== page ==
He's sitting in Ten Forward, sulking. His hand hurts where Guinan stabbed it, and his middle has knotted up and feels tight and burning and the hollow feeling he had before that made it seem like food would be a good idea is gone. There's ten chocolate sundaes sitting over on the bar, melting, and he probably should eat one, or something anyway, but Guinan's appearance has made him want to run and hide, not eat, and since that would be totally undignified he's sulking instead.

And then he sees the Calamarain through the clear wall-size ports of Ten Forward.

He knows them immediately, remembers his dealings with them in the past. Remembers the trial where they sentenced him to death for his actions, and he kept popping in to laugh at them, make sarcastic remarks, and put on an ostentatious display of how amused he was at their hubris, to think they would ever be in a position to execute a Q. It's not so funny now that he's powerless and mortal. His mouth suddenly feels dry and his tongue thick and he wants to run but he can't. make. himself. move.

And then they're on him.

Like fireflies made of actual fire, like tiny burning sparks that can move on their own accord, like insects made of electricity, they run up and down his body and all around him and he tries to brush them away but they're completely insubstantial. His human hands go through them without impact. No force he possesses can make them stop, any longer. And it *hurts*. A tingling at first, and the eerie feeling of things crawling on him, and tiny shocks, but the shocks get worse, more painful, and the things crawling on him feel hotter, like they're leaving burning trails on his skin, and his head starts to pound and his eyes are going blurry and he can't make it stop. His mouth is making almost-words, sounds that are almost "No" and "Stop" but too panicked to be precise. His heart is pounding, and it feels literal, as if it's trying to break through his rib cage. He can't get enough air. The pain actually isn't as bad, yet, as his back locking up was, but he knows the Calamarain want him dead, and if he's not dead yet it's because they're testing this new body of his for weaknesses, finding what makes him hurt.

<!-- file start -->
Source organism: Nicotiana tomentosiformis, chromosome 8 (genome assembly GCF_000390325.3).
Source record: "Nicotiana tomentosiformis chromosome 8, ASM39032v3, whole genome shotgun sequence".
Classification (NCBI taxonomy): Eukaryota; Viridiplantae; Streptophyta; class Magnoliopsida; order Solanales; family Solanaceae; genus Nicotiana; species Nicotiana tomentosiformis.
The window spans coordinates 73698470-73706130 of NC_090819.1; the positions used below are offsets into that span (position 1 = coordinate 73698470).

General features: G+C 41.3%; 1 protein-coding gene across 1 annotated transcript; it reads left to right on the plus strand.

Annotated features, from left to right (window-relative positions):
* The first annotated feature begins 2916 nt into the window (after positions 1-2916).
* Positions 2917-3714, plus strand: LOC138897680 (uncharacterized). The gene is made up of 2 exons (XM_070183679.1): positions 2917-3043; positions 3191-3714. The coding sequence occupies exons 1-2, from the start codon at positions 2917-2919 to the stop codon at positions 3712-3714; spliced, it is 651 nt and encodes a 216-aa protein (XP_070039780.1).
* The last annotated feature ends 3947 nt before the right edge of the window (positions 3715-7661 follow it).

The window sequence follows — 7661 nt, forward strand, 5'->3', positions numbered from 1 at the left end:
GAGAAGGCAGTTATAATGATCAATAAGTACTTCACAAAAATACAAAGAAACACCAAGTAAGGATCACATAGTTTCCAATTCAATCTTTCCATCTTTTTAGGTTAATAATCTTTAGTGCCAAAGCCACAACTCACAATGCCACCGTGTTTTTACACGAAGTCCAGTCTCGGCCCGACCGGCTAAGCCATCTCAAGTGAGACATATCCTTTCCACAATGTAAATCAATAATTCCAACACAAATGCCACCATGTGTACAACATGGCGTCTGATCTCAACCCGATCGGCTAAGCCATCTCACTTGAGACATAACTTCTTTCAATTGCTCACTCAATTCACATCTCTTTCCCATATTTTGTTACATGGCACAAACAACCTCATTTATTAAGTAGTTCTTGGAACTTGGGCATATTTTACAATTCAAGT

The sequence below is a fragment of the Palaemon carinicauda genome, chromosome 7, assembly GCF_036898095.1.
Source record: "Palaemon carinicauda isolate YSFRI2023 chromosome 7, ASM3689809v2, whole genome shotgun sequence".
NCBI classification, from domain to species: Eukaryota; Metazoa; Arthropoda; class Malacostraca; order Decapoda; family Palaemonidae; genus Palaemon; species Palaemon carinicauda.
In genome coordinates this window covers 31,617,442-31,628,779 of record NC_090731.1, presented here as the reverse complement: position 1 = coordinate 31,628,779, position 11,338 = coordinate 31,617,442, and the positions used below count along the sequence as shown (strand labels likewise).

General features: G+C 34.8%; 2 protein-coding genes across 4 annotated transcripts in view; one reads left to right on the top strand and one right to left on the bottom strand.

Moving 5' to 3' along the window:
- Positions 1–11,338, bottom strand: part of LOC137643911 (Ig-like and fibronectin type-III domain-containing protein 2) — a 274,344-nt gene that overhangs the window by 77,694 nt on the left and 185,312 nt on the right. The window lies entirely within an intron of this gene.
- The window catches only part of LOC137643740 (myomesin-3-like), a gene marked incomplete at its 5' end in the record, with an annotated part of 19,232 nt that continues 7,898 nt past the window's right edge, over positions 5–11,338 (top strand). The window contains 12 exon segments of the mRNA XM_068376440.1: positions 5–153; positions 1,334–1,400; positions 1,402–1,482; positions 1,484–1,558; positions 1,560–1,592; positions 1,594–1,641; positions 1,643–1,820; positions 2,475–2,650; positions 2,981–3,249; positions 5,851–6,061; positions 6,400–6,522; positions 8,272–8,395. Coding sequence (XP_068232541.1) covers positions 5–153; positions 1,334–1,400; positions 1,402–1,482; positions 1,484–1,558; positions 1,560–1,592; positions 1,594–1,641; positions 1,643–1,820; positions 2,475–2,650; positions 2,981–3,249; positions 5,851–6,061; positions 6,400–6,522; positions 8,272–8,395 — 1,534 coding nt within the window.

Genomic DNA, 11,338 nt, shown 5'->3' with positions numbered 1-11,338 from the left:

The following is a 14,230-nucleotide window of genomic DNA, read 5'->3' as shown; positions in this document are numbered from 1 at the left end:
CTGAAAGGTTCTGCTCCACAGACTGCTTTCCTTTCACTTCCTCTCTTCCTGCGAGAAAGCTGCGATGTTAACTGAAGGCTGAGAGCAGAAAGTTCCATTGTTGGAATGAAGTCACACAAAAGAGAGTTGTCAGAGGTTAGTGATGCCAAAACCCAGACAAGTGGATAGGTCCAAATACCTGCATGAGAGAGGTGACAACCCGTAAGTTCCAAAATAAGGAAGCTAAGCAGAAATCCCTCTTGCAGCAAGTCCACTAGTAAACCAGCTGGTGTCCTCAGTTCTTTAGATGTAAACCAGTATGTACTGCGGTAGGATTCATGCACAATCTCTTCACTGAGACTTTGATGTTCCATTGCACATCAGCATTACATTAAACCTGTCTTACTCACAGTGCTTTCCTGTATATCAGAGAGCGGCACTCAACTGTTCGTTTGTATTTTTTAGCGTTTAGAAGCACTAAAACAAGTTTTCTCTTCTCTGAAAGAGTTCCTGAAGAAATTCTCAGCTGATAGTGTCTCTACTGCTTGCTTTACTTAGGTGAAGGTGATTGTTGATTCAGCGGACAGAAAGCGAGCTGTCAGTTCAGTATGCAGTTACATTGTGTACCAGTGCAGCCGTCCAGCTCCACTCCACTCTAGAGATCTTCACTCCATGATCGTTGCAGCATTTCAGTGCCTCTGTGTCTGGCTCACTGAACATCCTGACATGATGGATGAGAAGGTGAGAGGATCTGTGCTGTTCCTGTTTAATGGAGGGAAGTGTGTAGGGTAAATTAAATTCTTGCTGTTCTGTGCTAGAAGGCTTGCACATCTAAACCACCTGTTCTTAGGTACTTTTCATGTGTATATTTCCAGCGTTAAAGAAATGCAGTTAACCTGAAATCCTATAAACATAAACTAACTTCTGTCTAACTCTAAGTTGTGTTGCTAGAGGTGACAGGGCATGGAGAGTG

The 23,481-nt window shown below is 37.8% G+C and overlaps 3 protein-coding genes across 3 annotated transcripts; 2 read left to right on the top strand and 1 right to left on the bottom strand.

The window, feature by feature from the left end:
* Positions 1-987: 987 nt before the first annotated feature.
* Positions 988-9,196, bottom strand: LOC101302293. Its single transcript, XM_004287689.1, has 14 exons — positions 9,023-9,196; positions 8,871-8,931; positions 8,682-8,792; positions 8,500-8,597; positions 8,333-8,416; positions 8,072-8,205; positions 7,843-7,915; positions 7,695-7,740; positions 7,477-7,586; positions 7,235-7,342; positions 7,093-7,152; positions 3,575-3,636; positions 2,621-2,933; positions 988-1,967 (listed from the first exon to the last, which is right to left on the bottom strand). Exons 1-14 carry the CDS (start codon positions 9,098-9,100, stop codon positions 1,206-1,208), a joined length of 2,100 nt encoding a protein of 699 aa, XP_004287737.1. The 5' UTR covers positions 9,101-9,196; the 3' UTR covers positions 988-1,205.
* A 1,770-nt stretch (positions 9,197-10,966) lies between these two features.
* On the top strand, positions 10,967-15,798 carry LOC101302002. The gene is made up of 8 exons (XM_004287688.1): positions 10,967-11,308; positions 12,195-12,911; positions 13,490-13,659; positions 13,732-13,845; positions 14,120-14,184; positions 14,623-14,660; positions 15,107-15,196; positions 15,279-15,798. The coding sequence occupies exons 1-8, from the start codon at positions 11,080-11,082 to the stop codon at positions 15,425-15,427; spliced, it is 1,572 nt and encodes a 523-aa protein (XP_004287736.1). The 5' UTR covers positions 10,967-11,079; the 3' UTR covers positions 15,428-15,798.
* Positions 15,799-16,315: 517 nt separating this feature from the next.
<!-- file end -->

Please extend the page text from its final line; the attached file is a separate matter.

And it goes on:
And then the sensations stop. A wave of dizziness overwhelms him. He cries out, feeling himself fall but with no ability to stop his descent. His muscles are numb and he can't make them work. The floor hits him in the side of the head with jaw-jarring intensity, half-stunning him. The world is swirling and he can't tell up from down anymore and he can barely feel his body and he's so weak he can't move. There's nothing he can hear but his own heartbeat and the blood rushing through his ears, and the world is narrowing to a dim tunnel directly in front of his face, the edges of it blurred and gray.

Q is sure, then, that he's dying.

"Help me! Somebody help me!" he screams. He's never called for help before in his existence. To be fair, there were a couple of times, up against other Q, that he wanted to and couldn't, but most of the time the concept would be laughable. What could threaten him, and if it could threaten him, what could his fellow Q do about it? But Guinan told him he won't survive unless he learns to beg, and oh for the love of all he wants to live, he doesn't want to die here, so cold and alone on the deck of this starship and he's so afraid, so he begs.